6CA7 was designed as a drop-in replacement for EL34, but 6CA7 was not a direct copy of EL34. Instead, Sylvania adopted the same beam-forming tetrode design as the 6L6 to create 6CA7.
6CA7 comes in a fatter bottle than an EL34. In a beam tetrode like 6CA7, a wing-shaped plate forms a beam of electrons. Because of these beam-forming wings, the plate box assembly is physically larger. 6CA7 comes in a fatter bottle for this reason.
Current production Electro-Harmonix 6CA7EH is an excellent reproduction of the original Sylvania 6CA7. Electro-Harmonix 6CA7EH does the 6CA7 tone very well. 6CA7EH is worth considering if you want a bit more bite and roar from your EL34 guitar amp.
KT77 has a unique history. GEC in England introduced the KT77 tube in the late 1950s as the ultimate medium-power audio power tube.
KT77 tube was designed as a drop-in replacement for EL34, just like EL34. KT77 employed an internal construction resembling 6CA7. GEC called it "Kinkless Tetrode," which is what the KT prefix stands for. Earlier power tubes had "kink" in their power curve, resulting in non-linearity.
GEC's marketing claim was that their design eliminated this non-linearity, thus optimizing the KT77 tube for high-fidelity audio applications. The KT77 was known as the ultimate EL34 for audiophile use. In reality, however, KT77 is a beam tetrode very much like 6CA7.
The current production Genalex Gold Lion KT77 was introduced in recent years to recreate the original magic of KT77. Gold Lion KT77 has a smooth texture and wonderful balance and is worthy of consideration as a premium upgrade for any EL34 amp.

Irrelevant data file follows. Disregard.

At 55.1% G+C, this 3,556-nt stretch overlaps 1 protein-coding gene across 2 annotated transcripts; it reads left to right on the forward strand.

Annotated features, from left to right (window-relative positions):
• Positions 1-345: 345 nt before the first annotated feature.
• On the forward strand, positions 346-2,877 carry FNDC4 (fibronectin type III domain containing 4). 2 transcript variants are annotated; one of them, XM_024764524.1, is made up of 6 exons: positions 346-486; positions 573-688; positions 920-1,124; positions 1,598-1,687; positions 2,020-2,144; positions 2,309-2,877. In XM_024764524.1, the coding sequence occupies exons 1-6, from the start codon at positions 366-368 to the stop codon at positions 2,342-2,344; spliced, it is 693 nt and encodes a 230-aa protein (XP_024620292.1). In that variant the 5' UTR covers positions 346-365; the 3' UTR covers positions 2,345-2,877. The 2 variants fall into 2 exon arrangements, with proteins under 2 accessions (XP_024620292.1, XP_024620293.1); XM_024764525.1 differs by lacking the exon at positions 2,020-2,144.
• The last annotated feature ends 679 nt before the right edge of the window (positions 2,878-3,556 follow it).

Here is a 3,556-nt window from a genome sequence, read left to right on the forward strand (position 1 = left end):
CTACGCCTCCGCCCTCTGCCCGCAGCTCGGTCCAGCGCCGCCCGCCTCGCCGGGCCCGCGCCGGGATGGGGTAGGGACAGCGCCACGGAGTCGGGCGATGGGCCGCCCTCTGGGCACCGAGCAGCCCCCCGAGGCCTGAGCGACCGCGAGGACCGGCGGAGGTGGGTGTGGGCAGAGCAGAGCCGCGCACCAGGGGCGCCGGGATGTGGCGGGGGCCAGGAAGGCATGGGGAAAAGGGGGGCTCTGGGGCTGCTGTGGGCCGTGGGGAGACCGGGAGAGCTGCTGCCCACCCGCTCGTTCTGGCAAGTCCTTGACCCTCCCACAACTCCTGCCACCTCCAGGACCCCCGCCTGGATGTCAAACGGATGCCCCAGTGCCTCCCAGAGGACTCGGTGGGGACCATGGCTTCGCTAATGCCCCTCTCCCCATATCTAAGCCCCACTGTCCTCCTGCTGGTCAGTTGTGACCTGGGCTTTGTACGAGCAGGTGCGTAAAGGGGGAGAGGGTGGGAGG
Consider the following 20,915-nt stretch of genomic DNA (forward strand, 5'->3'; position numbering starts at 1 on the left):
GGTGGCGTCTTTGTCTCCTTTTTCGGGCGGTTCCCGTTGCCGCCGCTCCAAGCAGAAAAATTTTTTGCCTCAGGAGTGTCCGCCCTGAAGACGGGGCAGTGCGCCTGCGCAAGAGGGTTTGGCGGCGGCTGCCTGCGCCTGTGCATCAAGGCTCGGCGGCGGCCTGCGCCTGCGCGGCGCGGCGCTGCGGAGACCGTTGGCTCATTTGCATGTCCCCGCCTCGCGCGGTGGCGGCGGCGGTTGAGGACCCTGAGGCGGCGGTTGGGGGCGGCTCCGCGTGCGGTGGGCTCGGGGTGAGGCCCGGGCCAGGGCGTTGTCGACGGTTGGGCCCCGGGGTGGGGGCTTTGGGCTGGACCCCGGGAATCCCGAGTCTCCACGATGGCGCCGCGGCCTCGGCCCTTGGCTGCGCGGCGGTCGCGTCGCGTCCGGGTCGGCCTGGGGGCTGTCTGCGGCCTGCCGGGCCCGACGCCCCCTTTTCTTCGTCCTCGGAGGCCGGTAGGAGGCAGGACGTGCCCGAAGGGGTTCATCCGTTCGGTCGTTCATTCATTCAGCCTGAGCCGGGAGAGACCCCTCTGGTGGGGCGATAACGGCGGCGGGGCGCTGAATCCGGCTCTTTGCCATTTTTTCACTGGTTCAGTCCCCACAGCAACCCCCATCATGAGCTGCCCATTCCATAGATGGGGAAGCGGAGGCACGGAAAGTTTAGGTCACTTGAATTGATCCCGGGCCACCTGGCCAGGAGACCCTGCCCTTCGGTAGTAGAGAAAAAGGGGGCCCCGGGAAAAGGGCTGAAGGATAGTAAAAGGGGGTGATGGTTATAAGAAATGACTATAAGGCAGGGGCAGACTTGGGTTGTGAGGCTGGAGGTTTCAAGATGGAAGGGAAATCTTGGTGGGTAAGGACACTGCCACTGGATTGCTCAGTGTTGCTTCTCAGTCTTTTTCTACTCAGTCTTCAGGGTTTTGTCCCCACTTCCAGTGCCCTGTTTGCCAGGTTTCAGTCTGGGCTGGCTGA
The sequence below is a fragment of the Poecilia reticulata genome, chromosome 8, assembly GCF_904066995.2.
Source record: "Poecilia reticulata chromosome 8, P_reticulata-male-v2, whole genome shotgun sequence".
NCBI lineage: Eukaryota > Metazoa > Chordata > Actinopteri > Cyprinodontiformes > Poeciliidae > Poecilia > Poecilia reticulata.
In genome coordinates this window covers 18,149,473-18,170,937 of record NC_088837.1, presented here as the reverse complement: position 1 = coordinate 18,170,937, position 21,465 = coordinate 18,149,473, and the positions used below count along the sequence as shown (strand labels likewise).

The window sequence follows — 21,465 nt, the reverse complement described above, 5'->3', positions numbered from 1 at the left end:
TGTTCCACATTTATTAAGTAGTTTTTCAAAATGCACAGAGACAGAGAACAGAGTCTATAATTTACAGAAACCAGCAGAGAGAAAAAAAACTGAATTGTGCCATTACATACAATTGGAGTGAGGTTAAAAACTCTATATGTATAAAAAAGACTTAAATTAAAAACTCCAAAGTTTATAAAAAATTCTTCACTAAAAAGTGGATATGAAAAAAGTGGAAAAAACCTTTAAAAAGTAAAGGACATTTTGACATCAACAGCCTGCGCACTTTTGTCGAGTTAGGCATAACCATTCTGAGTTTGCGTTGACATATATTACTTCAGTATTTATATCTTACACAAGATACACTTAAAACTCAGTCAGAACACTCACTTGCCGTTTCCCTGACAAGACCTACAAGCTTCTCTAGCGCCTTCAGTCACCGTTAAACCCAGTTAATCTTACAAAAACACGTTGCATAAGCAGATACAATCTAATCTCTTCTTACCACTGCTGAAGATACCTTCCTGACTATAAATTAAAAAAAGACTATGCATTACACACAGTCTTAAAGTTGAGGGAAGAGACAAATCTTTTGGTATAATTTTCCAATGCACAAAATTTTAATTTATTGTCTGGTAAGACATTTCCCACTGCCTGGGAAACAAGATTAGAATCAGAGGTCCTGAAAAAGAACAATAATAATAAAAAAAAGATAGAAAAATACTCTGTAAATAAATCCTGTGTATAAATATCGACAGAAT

EL34 vs 6CA7 Confusion
You may come across vintage EL34 that is marked as 6CA7 and vice versa. This has created confusion over the years, which resulted in some insisting that 6CA7 and EL34 are no different.
Such "mislabeled" EL34/6CA7 are often from the 1970s to 1980s. Back then, as tube demand dwindled, manufacturers consolidated factories and products worldwide. In the US, tube production wound down and eventually ceased. Tubes were imported from Europe to fill the demand that remained.
Since EL34 was a drop-in replacement for 6CA7, imported EL34s were simply re-labeled and sold as 6CA7. Many EL34 tubes from this era were marked as 6CA7 and vice versa. In fact, some tube brands got lazy and labeled everything "EL34/6CA7".
As for KT77, it all but disappeared when GEC quietly stopped production in the 1980s.
Back to the Roots
Tube manufacturers have recently started manufacturing EL34, 6CA7, and KT77. They are not re-branding EL34 as 6CA7 as was done in the past, but they are reproducing the construction that's true to the origin of these tubes.
For example, current production EL34 tubes follow the original Mullard EL34 design and their European variation such as Siemens EL34.
Likewise, current production 6CA7 are beam-forming tetrode like the original Sylvania design.
With current production EL34, 6CA7, and KT77, the difference in sonic is apparent. These tubes are designed differently to offer distinctively different tones. There is now a wide range of tonal landscapes to choose what fits you best. Please visit our EL34, 6CA7, KT77 tubes page to browse and select the right tubes for your amp.